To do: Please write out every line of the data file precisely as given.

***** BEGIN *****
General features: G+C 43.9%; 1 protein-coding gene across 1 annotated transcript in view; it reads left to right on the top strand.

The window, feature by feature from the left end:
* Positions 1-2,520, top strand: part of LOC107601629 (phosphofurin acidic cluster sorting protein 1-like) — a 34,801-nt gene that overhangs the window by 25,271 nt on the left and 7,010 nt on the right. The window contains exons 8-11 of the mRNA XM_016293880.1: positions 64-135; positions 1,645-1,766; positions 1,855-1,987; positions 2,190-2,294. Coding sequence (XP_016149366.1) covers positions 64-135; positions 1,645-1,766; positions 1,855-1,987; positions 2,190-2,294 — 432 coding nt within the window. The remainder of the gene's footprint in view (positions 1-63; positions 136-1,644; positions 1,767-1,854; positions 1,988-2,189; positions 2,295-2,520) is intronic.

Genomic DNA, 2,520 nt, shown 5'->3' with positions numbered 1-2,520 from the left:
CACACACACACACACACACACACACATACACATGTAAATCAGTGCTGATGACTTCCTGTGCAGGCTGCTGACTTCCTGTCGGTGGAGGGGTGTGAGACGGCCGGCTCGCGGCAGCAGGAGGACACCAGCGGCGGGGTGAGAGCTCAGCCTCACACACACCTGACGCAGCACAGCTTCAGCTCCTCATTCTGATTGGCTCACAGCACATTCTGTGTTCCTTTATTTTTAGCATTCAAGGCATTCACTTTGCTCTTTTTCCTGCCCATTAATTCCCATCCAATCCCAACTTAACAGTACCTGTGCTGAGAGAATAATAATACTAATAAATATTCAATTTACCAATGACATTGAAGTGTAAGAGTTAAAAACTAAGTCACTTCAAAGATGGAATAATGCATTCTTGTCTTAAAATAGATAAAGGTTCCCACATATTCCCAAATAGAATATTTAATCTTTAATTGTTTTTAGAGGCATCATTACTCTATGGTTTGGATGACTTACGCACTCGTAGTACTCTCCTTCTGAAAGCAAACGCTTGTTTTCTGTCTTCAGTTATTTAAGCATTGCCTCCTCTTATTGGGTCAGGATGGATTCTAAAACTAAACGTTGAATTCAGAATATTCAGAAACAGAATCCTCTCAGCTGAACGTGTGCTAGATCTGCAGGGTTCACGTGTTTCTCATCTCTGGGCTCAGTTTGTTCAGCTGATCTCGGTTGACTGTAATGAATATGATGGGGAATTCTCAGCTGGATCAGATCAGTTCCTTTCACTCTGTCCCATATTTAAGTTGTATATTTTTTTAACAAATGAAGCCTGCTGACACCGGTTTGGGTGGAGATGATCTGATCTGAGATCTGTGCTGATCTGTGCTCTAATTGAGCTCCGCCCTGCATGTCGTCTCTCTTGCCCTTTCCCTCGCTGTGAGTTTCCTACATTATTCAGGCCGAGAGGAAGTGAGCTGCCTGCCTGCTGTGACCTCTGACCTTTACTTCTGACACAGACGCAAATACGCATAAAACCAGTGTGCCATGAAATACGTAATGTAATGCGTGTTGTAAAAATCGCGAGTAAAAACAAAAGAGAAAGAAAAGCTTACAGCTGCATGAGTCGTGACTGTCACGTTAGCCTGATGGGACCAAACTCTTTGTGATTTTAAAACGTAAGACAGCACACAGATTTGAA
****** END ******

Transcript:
General features: G+C 43.9%; 1 protein-coding gene across 1 annotated transcript in view; it reads left to right on the top strand.

The window, feature by feature from the left end:
* Positions 1-2,520, top strand: part of LOC107601629 (phosphofurin acidic cluster sorting protein 1-like) — a 34,801-nt gene that overhangs the window by 25,271 nt on the left and 7,010 nt on the right. The window contains exons 8-11 of the mRNA XM_016293880.1: positions 64-135; positions 1,645-1,766; positions 1,855-1,987; positions 2,190-2,294. Coding sequence (XP_016149366.1) covers positions 64-135; positions 1,645-1,766; positions 1,855-1,987; positions 2,190-2,294 — 432 coding nt within the window. The remainder of the gene's footprint in view (positions 1-63; positions 136-1,644; positions 1,767-1,854; positions 1,988-2,189; positions 2,295-2,520) is intronic.

Genomic DNA, 2,520 nt, shown 5'->3' with positions numbered 1-2,520 from the left:
CACACACACACACACACACACACACATACACATGTAAATCAGTGCTGATGACTTCCTGTGCAGGCTGCTGACTTCCTGTCGGTGGAGGGGTGTGAGACGGCCGGCTCGCGGCAGCAGGAGGACACCAGCGGCGGGGTGAGAGCTCAGCCTCACACACACCTGACGCAGCACAGCTTCAGCTCCTCATTCTGATTGGCTCACAGCACATTCTGTGTTCCTTTATTTTTAGCATTCAAGGCATTCACTTTGCTCTTTTTCCTGCCCATTAATTCCCATCCAATCCCAACTTAACAGTACCTGTGCTGAGAGAATAATAATACTAATAAATATTCAATTTACCAATGACATTGAAGTGTAAGAGTTAAAAACTAAGTCACTTCAAAGATGGAATAATGCATTCTTGTCTTAAAATAGATAAAGGTTCCCACATATTCCCAAATAGAATATTTAATCTTTAATTGTTTTTAGAGGCATCATTACTCTATGGTTTGGATGACTTACGCACTCGTAGTACTCTCCTTCTGAAAGCAAACGCTTGTTTTCTGTCTTCAGTTATTTAAGCATTGCCTCCTCTTATTGGGTCAGGATGGATTCTAAAACTAAACGTTGAATTCAGAATATTCAGAAACAGAATCCTCTCAGCTGAACGTGTGCTAGATCTGCAGGGTTCACGTGTTTCTCATCTCTGGGCTCAGTTTGTTCAGCTGATCTCGGTTGACTGTAATGAATATGATGGGGAATTCTCAGCTGGATCAGATCAGTTCCTTTCACTCTGTCCCATATTTAAGTTGTATATTTTTTTAACAAATGAAGCCTGCTGACACCGGTTTGGGTGGAGATGATCTGATCTGAGATCTGTGCTGATCTGTGCTCTAATTGAGCTCCGCCCTGCATGTCGTCTCTCTTGCCCTTTCCCTCGCTGTGAGTTTCCTACATTATTCAGGCCGAGAGGAAGTGAGCTGCCTGCCTGCTGTGACCTCTGACCTTTACTTCTGACACAGACGCAAATACGCATAAAACCAGTGTGCCATGAAATACGTAATGTAATGCGTGTTGTAAAAATCGCGAGTAAAAACAAAAGAGAAAGAAAAGCTTACAGCTGCATGAGTCGTGACTGTCACGTTAGCCTGATGGGACCAAACTCTTTGTGATTTTAAAACGTAAGACAGCACACAGATTTGAA